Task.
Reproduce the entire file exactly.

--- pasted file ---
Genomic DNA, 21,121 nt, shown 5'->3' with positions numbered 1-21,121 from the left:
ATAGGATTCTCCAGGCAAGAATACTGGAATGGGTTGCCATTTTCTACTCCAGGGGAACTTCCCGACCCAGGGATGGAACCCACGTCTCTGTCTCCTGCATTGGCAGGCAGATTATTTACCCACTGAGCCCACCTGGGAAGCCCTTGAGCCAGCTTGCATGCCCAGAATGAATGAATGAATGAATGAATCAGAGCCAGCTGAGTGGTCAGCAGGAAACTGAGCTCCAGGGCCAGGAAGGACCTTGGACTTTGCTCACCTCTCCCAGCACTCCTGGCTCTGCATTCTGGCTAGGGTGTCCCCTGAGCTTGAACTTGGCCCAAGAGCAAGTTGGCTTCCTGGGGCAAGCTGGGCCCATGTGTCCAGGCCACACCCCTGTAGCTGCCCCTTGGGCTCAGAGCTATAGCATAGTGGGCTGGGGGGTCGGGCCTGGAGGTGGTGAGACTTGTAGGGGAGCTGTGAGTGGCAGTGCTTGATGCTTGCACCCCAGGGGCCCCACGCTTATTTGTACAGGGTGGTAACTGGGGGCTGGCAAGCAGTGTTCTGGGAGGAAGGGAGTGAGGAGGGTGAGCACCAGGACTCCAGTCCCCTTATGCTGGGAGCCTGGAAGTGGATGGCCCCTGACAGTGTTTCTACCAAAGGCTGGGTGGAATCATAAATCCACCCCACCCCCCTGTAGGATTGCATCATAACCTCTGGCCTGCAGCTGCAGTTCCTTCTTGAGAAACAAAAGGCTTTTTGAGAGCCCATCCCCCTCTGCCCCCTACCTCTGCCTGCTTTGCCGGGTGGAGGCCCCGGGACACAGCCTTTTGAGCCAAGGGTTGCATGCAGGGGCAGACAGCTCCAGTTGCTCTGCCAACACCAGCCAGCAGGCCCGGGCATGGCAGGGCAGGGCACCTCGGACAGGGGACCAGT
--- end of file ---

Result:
Genomic DNA, 21,121 nt, shown 5'->3' with positions numbered 1-21,121 from the left:
ATAGGATTCTCCAGGCAAGAATACTGGAATGGGTTGCCATTTTCTACTCCAGGGGAACTTCCCGACCCAGGGATGGAACCCACGTCTCTGTCTCCTGCATTGGCAGGCAGATTATTTACCCACTGAGCCCACCTGGGAAGCCCTTGAGCCAGCTTGCATGCCCAGAATGAATGAATGAATGAATGAATCAGAGCCAGCTGAGTGGTCAGCAGGAAACTGAGCTCCAGGGCCAGGAAGGACCTTGGACTTTGCTCACCTCTCCCAGCACTCCTGGCTCTGCATTCTGGCTAGGGTGTCCCCTGAGCTTGAACTTGGCCCAAGAGCAAGTTGGCTTCCTGGGGCAAGCTGGGCCCATGTGTCCAGGCCACACCCCTGTAGCTGCCCCTTGGGCTCAGAGCTATAGCATAGTGGGCTGGGGGGTCGGGCCTGGAGGTGGTGAGACTTGTAGGGGAGCTGTGAGTGGCAGTGCTTGATGCTTGCACCCCAGGGGCCCCACGCTTATTTGTACAGGGTGGTAACTGGGGGCTGGCAAGCAGTGTTCTGGGAGGAAGGGAGTGAGGAGGGTGAGCACCAGGACTCCAGTCCCCTTATGCTGGGAGCCTGGAAGTGGATGGCCCCTGACAGTGTTTCTACCAAAGGCTGGGTGGAATCATAAATCCACCCCACCCCCCTGTAGGATTGCATCATAACCTCTGGCCTGCAGCTGCAGTTCCTTCTTGAGAAACAAAAGGCTTTTTGAGAGCCCATCCCCCTCTGCCCCCTACCTCTGCCTGCTTTGCCGGGTGGAGGCCCCGGGACACAGCCTTTTGAGCCAAGGGTTGCATGCAGGGGCAGACAGCTCCAGTTGCTCTGCCAACACCAGCCAGCAGGCCCGGGCATGGCAGGGCAGGGCACCTCGGACAGGGGACCAGT